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A major tourist island is demanding compensation from the government for dumping a crocodile on its beach, saying it was a drawcard for holidaymakers.

Queensland Tourism Minister Desley Boyle insists crocodiles in urban areas are an attraction rather than a deterrent and can give cheap thrills to international tourists.

Ms Boyle yesterday told Parliament in Cairns that crocodiles in waters close to populated areas lured tourists and provided them with photo opportunities.

Her comments came amid growing outrage at the Environmental Protection Agency's decision to relocate a crocodile from Bamaga, in far north Queensland, to Barramundi Creek, south of Townsville, as part of a satellite tracking program.

The crocodile, dubbed Whitey by locals, has now shifted itself to a more luxurious location in waters off the popular resort setting of Magnetic Island.

Tourist operators are outraged after beaches were closed when Whitey was spotted and a local council candidate has organised a "Stop the Croc" rally for Sunday.

The Opposition used Parliament to attack the crocodile conundrum, questioning the Tourism Minister over whether she could "spot the obvious problem" with the animal in a tourist destination.

However, Ms Boyle insisted tourists were fascinated with crocodiles and would frequent those locations where they could experience them first-hand.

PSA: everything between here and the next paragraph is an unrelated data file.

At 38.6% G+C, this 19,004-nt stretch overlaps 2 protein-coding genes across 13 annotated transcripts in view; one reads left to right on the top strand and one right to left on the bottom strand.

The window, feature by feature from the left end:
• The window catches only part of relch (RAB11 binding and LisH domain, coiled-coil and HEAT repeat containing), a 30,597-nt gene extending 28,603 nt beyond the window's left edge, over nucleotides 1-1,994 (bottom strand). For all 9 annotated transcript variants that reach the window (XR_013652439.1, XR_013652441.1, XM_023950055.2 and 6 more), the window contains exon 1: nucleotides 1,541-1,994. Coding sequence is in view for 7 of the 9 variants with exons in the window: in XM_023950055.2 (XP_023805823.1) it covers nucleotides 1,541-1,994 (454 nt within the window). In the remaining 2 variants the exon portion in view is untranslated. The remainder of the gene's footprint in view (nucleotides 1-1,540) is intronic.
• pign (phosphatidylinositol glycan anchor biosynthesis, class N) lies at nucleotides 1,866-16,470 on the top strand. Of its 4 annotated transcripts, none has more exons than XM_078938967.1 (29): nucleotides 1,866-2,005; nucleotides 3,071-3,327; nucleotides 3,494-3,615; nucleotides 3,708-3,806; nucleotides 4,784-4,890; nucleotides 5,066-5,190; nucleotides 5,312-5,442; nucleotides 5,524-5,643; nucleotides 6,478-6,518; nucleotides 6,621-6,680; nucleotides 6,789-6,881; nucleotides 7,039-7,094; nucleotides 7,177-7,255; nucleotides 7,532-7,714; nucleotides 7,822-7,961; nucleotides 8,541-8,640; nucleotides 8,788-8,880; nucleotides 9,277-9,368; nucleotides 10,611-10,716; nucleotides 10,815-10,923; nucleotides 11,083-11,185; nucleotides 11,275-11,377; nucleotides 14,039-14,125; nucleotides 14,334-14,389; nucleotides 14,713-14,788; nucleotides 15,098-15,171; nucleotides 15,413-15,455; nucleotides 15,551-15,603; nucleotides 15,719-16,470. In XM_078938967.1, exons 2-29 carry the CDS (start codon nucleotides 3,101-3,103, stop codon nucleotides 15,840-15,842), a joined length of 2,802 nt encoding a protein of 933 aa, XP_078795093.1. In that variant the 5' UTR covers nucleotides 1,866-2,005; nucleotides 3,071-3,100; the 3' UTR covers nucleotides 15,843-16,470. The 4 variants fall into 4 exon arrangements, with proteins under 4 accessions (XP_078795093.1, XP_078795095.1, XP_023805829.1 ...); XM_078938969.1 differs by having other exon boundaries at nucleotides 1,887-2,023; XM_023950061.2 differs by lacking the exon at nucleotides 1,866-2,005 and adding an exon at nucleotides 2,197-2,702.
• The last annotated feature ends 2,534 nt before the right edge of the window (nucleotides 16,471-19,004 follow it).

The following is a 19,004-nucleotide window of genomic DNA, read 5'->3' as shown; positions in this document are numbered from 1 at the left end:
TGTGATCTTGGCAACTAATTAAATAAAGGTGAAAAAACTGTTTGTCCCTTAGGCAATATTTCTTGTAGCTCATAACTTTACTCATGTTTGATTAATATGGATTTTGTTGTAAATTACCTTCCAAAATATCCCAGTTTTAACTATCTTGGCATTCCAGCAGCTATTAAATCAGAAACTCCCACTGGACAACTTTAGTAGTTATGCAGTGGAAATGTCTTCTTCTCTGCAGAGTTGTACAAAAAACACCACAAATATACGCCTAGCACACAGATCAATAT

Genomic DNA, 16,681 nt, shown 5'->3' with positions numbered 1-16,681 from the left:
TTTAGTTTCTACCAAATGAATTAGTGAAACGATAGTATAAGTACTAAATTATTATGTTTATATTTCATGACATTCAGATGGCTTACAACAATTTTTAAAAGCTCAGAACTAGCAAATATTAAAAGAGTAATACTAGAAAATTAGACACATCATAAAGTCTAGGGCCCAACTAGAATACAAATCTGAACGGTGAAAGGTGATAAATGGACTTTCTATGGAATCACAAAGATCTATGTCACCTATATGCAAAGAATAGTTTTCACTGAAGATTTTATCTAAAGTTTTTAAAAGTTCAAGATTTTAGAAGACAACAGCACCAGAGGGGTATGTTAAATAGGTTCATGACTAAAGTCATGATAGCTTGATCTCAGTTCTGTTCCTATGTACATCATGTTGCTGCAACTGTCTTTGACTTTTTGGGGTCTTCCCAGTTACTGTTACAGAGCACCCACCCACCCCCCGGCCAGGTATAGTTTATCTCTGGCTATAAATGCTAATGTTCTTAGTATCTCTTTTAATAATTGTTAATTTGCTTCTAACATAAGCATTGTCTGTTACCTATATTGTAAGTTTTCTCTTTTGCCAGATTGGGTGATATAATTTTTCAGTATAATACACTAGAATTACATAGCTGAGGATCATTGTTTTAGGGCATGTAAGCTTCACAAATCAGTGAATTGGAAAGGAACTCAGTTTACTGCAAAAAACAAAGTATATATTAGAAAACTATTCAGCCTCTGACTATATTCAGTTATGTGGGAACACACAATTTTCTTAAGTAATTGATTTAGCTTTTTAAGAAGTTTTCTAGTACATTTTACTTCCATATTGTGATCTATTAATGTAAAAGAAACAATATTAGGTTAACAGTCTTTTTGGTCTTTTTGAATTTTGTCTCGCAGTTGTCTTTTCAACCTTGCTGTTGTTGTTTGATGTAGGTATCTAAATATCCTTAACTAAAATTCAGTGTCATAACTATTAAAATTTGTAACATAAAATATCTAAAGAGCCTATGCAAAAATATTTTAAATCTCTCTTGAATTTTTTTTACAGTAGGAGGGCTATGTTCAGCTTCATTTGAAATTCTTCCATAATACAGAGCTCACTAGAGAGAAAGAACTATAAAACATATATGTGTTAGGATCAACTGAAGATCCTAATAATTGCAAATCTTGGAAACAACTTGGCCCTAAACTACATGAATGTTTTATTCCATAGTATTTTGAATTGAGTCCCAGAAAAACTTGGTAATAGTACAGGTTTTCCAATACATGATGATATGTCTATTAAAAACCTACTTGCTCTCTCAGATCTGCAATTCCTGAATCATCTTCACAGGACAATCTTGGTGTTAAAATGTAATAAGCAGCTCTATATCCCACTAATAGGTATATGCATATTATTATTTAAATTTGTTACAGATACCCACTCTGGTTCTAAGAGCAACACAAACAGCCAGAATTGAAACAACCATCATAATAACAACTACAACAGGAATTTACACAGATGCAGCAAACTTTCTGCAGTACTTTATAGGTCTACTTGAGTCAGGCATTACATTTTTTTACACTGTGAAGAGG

"The last time one (that) was spotted in waters fairly close to Cairns Esplanade the tourists flocked there in some numbers with their cameras and absolutely enjoyed taking photographs," she said.

"The fascination with our wildlife, including our dangerous wildlife, is a drawcard to tourists in the tropics, far from it being a barrier or a means of dissuading them from coming."

Premier Anna Bligh also insisted crocodiles were a "tourist drawcard" but had their place in waters other than those used frequently for swimming.

"Clearly the crocodile that is currently being followed by the EPA in and around the Townsville area is not in the right place," she said.

Ms Bligh said she had asked Sustainability Minister Andrew McNamara to examine whether the research program developed by the University of Queensland and the late Steve Irwin provided value for money.

Opposition Leader Lawrence Springborg described the crocodile relocation as a "lunatic experiment".

"The people of Magnetic Island were very happy not to have a crocodile until Anna Bligh and her government gift wrapped one and sent one to the people," he said.

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